In the wars of the future, Latiff suggests, the “metabolically dominant soldier” who enjoys the benefits of immunity to pain, reinforced muscle strength, accelerated healing, and “cognitive enhancement” will enter the battlespace neurally linked not just to his human comrades but also to swarms of semiautonomous bots. “Flimmers,” missiles that can both fly and swim, will menace enemy craft on land and at sea, while undersea drones will seek out submarines and communication cables. Truck-mounted “Active Denial Systems” will deploy “pain rays” that heat the fluid under human skin to boiling point. Enemy missiles and aircraft will buckle and explode in the intense heat of chemical lasers. High-power radio-frequency pulses will fry electrical equipment across wide areas. Hypersonic “boost-glide vehicles” will ride atop rockets before being released to attack their targets at such enormous speeds that shooting them down with conventional missiles will be “next to impossible.” “Black biology” will add to these terrors a phalanx of super-pathogens. Of the more than $600 billion the US spends annually on defense, about $200 billion is allocated to research, development, testing, and procurement of new weapons systems.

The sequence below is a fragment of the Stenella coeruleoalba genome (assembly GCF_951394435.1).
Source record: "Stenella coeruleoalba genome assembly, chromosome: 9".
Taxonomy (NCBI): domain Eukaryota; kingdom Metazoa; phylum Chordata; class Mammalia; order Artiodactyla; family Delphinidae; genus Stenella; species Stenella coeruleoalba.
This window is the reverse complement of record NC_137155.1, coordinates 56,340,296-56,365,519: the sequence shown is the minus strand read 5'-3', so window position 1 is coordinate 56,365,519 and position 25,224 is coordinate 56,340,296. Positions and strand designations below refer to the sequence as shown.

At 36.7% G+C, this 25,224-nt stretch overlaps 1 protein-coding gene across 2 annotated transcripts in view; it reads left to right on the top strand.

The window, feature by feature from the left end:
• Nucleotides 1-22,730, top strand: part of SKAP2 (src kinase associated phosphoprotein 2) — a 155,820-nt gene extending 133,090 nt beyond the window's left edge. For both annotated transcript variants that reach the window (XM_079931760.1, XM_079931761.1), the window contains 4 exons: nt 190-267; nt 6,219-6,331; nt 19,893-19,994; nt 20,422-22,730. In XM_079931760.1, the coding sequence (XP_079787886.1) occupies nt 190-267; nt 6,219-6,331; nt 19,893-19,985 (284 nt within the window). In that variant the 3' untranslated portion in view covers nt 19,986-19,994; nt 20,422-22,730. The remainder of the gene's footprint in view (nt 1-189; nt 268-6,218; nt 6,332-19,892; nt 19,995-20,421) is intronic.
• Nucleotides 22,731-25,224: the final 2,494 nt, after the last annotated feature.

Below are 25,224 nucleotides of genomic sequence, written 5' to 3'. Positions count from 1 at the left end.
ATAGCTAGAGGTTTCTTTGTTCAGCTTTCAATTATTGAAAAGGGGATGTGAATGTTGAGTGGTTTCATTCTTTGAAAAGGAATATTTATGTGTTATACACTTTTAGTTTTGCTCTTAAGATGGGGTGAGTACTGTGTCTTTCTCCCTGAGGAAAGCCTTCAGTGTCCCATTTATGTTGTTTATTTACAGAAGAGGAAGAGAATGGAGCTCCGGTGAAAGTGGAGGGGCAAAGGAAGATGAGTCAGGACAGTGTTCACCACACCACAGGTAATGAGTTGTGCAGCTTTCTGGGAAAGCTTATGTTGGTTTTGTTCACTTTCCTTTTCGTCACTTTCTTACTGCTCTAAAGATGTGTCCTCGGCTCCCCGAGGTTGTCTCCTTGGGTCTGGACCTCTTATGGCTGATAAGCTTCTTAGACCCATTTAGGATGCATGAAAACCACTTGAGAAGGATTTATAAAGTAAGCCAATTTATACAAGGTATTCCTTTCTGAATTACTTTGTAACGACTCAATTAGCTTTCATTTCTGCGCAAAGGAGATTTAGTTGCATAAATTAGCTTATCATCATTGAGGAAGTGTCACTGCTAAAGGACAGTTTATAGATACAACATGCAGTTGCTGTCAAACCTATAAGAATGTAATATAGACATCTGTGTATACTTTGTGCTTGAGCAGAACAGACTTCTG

Latiff acknowledges some of the ethical issues here, though he has little of substance to say about how they might be addressed. How will the psychology of “human-robot co-operation” work out in practice? Will “metabolically dominant” warriors returning from war be able to settle back comfortably into civilian society? What if robots commit war crimes or children get trapped in the path of “pain rays”? What if radio-magnetic pulse weapons shut down hospitals, or engineered pathogens cause epidemics? Will the growing use of drones or AI-driven vehicles diminish the capacity of armed forces personnel to perceive the enemy as fully human? “An arms race using all of the advanced technologies I’ve described,” writes Latiff toward the end of his book, “will not be like anything we’ve seen, and the ethical implications are frightening.”